Through a partnership with the Emma B. Howe Northtown Family YMCA in Coon Rapids, Rise, Inc. participants with disabilities have new opportunities as they face aging and retirement.
Community Integration Program (CIP) Coon Rapids Rise, Inc. participants can now take part in programs and activities at the YMCA along with or instead of their regular employment.
Rise, Inc. Director of Public Relations Beth DePoint said the partnership came about as Rise examined the needs of its aging population.
“We realized that as they age… their needs and their interests change, and we wanted to address the stage of life that they’re in now. Not everyone wants to work,” she said.
Rise, Inc. Vice President Lynn Noren and Emma B. Howe YMCA Group Vice President Chad Lanners started working together three years ago to figure out how to use the YMCA’s resources to support Rise’s aging population.
DePoint said the partnership allows Rise, Inc. to provide their participants with programs and resources that they would never have been able to provide on their own.
The program started in February. DePoint said participants come to the YMCA during the week as often as they want. Participants can begin going to the YMCA two or three days week and continue working through CIP Coon Rapids. They can also choose to attend the YMCA five days a week and retire.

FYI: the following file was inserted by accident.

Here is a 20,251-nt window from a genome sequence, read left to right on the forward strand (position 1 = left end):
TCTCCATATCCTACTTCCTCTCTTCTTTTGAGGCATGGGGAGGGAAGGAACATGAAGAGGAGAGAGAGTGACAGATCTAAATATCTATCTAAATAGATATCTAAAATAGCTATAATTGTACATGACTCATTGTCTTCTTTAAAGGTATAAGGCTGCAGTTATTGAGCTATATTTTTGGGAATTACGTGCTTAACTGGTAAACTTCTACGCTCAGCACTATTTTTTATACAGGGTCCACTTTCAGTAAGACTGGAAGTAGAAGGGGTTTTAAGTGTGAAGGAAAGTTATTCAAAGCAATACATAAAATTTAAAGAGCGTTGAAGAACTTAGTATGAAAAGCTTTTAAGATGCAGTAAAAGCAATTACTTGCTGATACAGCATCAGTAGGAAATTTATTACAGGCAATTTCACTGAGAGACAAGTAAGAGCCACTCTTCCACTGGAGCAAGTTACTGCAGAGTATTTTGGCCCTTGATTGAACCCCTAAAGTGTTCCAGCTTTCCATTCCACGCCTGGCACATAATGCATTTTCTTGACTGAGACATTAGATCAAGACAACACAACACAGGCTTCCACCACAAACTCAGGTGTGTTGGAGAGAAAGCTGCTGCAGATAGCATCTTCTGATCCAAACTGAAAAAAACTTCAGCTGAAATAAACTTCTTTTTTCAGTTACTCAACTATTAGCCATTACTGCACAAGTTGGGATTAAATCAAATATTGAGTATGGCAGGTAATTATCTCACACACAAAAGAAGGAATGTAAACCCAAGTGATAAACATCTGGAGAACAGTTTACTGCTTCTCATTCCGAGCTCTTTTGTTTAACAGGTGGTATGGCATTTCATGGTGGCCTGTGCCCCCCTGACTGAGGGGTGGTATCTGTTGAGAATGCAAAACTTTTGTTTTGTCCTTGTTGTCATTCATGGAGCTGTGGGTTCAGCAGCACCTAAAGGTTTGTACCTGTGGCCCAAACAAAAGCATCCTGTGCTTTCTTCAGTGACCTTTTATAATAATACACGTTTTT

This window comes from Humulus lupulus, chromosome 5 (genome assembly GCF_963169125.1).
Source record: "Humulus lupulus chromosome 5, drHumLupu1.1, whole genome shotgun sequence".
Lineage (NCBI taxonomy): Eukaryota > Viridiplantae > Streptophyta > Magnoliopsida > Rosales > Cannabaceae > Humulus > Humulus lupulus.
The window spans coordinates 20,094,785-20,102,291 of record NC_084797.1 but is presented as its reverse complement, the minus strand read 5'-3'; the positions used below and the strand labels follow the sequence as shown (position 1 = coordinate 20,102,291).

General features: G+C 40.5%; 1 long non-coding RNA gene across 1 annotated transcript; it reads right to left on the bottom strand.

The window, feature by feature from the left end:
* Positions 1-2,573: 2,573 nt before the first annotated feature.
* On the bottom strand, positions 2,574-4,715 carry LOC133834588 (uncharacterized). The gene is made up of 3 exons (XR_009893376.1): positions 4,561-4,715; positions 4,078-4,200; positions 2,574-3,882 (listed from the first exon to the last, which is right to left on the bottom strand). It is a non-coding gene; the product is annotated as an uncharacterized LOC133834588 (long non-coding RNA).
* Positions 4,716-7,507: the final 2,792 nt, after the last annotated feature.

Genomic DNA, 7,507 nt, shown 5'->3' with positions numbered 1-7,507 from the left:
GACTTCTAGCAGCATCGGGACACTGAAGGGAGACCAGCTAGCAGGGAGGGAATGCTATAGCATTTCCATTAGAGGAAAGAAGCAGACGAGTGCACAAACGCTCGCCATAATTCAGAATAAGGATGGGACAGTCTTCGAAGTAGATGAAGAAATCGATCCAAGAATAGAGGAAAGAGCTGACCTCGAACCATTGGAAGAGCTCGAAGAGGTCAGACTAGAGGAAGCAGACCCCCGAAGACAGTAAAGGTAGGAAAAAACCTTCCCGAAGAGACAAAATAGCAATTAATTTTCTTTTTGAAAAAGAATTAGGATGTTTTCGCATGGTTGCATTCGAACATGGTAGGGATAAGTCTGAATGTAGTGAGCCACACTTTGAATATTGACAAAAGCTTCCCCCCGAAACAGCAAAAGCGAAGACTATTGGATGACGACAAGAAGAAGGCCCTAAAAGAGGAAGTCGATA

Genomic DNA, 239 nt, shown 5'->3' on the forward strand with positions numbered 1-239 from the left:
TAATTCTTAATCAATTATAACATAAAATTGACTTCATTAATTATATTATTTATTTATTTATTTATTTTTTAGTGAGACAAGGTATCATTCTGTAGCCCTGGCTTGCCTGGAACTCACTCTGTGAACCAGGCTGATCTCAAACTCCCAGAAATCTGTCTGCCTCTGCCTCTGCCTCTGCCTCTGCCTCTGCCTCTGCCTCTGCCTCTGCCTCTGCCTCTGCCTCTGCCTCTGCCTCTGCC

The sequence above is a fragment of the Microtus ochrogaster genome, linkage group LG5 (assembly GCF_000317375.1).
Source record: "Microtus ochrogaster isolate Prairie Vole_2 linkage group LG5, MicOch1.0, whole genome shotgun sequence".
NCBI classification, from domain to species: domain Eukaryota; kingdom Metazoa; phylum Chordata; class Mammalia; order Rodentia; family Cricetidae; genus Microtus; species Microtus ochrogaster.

Rise, Inc. CIP Day Training and Habilitation Programs Coordinator Tiffany Byers-Draeger said many participants start going to the YMCA five days a week and realize they miss their co-workers, so they may go back to working a few days a week.
Activities for Rise participants at the YMCA run from 7:30 a.m. to 2:30 p.m. While at the YMCA, participants can try walking groups, yoga, Wii bowling and many other social and physical activities.
Emma B. Howe Northtown Family YMCA Branch Manager Margie Rask said participants may miss their social interaction at work as they retire.
To provide social interaction, the YMCA offers movie times, knit and crochet club, a music group, card games, bingo and old radio shows. Some participants also meet and befriend traditional YMCA members as they join other classes.
“Rise participants have full access to our facility. The approach is to be a true partnership, where they’re seen as another person in the building and they’re not labeled differently,” Rask said.
Rask also stressed the benefits that the Rise community brings to the YMCA as it seeks to comprehensively reflect the whole community, not just parts of the population.
“It just makes sense to have Rise here because the YMCA is here to serve the community and we really want to reflect the community… we’re here for everybody,” she said.
Byers-Draeger said they hope to eventually incorporate swimming into the programs provided to Rise participants, but will have to arrange for additional staff for safety reasons.
According to Rask, a maximum of 12 Rise participants can come to the YMCA each day. Since the schedules of Rise participants may vary and some may not come every day, up to 25 participants can be enrolled in the program.
If Rise wishes to expand the program for more than 25 participants, it will need additional staff, according to Rise, Inc. Activities Specialist Deb Wheatley.
Rise, Inc. provides the transportation from the participant’s home to the YMCA and back.
According to DePoint, the program is offered at no charge to the participant.
To get connected to the program, Rask said participants and their families can set up a tour at the YMCA.
Byers-Draeger said most participants have heard about the program through Rise, Inc. or word-of-mouth.
Bethany Kemming is at email@example.com